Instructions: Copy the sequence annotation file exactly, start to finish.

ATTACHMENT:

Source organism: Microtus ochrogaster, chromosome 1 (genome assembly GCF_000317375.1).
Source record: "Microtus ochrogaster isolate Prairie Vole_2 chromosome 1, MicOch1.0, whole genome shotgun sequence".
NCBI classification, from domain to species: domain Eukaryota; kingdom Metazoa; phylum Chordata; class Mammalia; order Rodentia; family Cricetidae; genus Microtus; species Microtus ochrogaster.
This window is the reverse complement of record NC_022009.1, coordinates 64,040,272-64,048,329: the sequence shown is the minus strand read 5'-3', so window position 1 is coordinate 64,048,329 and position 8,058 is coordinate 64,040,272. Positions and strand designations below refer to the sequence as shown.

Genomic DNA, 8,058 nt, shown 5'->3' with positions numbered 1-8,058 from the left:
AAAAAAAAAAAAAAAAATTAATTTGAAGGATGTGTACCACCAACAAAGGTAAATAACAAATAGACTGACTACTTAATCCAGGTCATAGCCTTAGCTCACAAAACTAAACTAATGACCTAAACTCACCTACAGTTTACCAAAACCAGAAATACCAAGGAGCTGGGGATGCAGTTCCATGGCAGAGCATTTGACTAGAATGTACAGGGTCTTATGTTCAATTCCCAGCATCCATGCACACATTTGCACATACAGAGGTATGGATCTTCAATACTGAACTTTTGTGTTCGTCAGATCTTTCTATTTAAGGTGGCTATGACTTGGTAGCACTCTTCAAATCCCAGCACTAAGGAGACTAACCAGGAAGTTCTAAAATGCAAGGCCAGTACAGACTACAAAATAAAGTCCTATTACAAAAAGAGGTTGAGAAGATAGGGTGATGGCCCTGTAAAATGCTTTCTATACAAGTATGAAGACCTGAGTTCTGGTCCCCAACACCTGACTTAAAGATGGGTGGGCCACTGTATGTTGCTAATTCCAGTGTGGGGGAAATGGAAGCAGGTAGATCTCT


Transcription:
Source organism: Microtus ochrogaster, chromosome 1 (genome assembly GCF_000317375.1).
Source record: "Microtus ochrogaster isolate Prairie Vole_2 chromosome 1, MicOch1.0, whole genome shotgun sequence".
NCBI classification, from domain to species: domain Eukaryota; kingdom Metazoa; phylum Chordata; class Mammalia; order Rodentia; family Cricetidae; genus Microtus; species Microtus ochrogaster.
This window is the reverse complement of record NC_022009.1, coordinates 64,040,272-64,048,329: the sequence shown is the minus strand read 5'-3', so window position 1 is coordinate 64,048,329 and position 8,058 is coordinate 64,040,272. Positions and strand designations below refer to the sequence as shown.

Genomic DNA, 8,058 nt, shown 5'->3' with positions numbered 1-8,058 from the left:
AAAAAAAAAAAAAAAAATTAATTTGAAGGATGTGTACCACCAACAAAGGTAAATAACAAATAGACTGACTACTTAATCCAGGTCATAGCCTTAGCTCACAAAACTAAACTAATGACCTAAACTCACCTACAGTTTACCAAAACCAGAAATACCAAGGAGCTGGGGATGCAGTTCCATGGCAGAGCATTTGACTAGAATGTACAGGGTCTTATGTTCAATTCCCAGCATCCATGCACACATTTGCACATACAGAGGTATGGATCTTCAATACTGAACTTTTGTGTTCGTCAGATCTTTCTATTTAAGGTGGCTATGACTTGGTAGCACTCTTCAAATCCCAGCACTAAGGAGACTAACCAGGAAGTTCTAAAATGCAAGGCCAGTACAGACTACAAAATAAAGTCCTATTACAAAAAGAGGTTGAGAAGATAGGGTGATGGCCCTGTAAAATGCTTTCTATACAAGTATGAAGACCTGAGTTCTGGTCCCCAACACCTGACTTAAAGATGGGTGGGCCACTGTATGTTGCTAATTCCAGTGTGGGGGAAATGGAAGCAGGTAGATCTCT